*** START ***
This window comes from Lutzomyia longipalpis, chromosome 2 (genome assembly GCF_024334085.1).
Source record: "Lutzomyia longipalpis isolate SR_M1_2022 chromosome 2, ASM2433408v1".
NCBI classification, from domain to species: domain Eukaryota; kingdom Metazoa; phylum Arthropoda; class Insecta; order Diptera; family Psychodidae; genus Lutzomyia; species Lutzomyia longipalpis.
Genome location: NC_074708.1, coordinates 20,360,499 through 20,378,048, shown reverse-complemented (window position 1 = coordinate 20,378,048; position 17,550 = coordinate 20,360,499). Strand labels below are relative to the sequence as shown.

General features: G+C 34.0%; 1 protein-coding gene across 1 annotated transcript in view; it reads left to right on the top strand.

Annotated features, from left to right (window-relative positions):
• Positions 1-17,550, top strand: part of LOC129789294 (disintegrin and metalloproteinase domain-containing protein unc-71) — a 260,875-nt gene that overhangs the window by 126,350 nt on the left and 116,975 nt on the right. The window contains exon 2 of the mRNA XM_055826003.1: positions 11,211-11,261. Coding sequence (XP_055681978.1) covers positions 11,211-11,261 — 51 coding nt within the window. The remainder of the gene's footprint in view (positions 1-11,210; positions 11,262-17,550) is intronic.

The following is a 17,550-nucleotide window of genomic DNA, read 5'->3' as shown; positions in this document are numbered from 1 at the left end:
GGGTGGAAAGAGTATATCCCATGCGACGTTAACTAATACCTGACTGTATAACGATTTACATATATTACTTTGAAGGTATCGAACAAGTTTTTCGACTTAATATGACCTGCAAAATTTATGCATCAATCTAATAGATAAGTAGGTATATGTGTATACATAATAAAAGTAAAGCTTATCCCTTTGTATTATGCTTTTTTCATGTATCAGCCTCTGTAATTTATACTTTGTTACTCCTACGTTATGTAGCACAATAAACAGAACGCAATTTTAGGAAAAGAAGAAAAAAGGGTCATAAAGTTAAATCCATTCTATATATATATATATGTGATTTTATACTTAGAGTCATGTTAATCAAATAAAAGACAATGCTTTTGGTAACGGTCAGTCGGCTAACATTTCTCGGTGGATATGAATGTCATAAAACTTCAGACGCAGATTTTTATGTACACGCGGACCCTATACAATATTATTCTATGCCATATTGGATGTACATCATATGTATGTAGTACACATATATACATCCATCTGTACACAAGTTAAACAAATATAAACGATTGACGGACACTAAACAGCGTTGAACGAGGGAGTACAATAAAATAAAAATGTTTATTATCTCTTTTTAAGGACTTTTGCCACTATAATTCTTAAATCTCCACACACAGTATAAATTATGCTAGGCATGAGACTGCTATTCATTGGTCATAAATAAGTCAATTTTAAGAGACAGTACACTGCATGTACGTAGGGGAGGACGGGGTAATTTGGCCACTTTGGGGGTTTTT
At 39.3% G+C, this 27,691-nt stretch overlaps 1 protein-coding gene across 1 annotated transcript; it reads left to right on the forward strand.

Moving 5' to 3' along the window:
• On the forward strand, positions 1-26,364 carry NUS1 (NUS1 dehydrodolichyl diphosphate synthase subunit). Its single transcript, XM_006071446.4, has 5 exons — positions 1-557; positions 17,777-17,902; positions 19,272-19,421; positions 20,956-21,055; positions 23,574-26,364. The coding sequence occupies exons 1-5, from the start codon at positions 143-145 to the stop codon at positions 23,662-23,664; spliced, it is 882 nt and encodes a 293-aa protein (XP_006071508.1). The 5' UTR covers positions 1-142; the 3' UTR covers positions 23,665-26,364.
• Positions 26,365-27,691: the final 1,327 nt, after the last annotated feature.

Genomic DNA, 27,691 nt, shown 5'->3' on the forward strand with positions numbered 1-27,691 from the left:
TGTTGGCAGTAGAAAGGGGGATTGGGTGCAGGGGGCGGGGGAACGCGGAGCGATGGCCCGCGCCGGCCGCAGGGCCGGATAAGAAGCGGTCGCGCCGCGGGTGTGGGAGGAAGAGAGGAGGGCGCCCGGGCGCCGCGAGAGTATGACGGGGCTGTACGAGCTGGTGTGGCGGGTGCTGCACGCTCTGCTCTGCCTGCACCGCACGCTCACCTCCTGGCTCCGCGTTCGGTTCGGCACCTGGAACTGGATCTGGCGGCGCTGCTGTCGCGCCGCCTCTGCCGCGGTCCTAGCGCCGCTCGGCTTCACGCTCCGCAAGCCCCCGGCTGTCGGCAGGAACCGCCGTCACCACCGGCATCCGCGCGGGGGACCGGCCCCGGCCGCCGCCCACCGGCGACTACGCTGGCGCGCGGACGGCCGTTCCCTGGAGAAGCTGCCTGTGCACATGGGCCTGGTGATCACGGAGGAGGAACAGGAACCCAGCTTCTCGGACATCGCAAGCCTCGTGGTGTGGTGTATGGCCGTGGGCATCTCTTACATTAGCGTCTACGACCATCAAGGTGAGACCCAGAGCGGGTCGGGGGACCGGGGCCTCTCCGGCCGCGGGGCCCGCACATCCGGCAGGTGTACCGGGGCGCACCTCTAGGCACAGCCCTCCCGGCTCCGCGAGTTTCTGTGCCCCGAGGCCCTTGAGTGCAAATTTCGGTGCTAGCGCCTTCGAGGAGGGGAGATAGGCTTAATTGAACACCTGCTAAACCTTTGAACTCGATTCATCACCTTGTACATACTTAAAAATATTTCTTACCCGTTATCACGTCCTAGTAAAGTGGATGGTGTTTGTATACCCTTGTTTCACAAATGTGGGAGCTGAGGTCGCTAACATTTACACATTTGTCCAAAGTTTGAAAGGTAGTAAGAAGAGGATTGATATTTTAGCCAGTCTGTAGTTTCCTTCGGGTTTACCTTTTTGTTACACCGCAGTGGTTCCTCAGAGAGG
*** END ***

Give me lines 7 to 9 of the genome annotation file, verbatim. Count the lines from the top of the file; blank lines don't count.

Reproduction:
• Positions 1-17,550, top strand: part of LOC129789294 (disintegrin and metalloproteinase domain-containing protein unc-71) — a 260,875-nt gene that overhangs the window by 126,350 nt on the left and 116,975 nt on the right. The window contains exon 2 of the mRNA XM_055826003.1: positions 11,211-11,261. Coding sequence (XP_055681978.1) covers positions 11,211-11,261 — 51 coding nt within the window. The remainder of the gene's footprint in view (positions 1-11,210; positions 11,262-17,550) is intronic.

The following is a 17,550-nucleotide window of genomic DNA, read 5'->3' as shown; positions in this document are numbered from 1 at the left end:
GGGTGGAAAGAGTATATCCCATGCGACGTTAACTAATACCTGACTGTATAACGATTTACATATATTACTTTGAAGGTATCGAACAAGTTTTTCGACTTAATATGACCTGCAAAATTTATGCATCAATCTAATAGATAAGTAGGTATATGTGTATACATAATAAAAGTAAAGCTTATCCCTTTGTATTATGCTTTTTTCATGTATCAGCCTCTGTAATTTATACTTTGTTACTCCTACGTTATGTAGCACAATAAACAGAACGCAATTTTAGGAAAAGAAGAAAAAAGGGTCATAAAGTTAAATCCATTCTATATATATATATATGTGATTTTATACTTAGAGTCATGTTAATCAAATAAAAGACAATGCTTTTGGTAACGGTCAGTCGGCTAACATTTCTCGGTGGATATGAATGTCATAAAACTTCAGACGCAGATTTTTATGTACACGCGGACCCTATACAATATTATTCTATGCCATATTGGATGTACATCATATGTATGTAGTACACATATATACATCCATCTGTACACAAGTTAAACAAATATAAACGATTGACGGACACTAAACAGCGTTGAACGAGGGAGTACAATAAAATAAAAATGTTTATTATCTCTTTTTAAGGACTTTTGCCACTATAATTCTTAAATCTCCACACACAGTATAAATTATGCTAGGCATGAGACTGCTATTCATTGGTCATAAATAAGTCAATTTTAAGAGACAGTACACTGCATGTACGTAGGGGAGGACGGGGTAATTTGGCCACTTTGGGGGTTTTT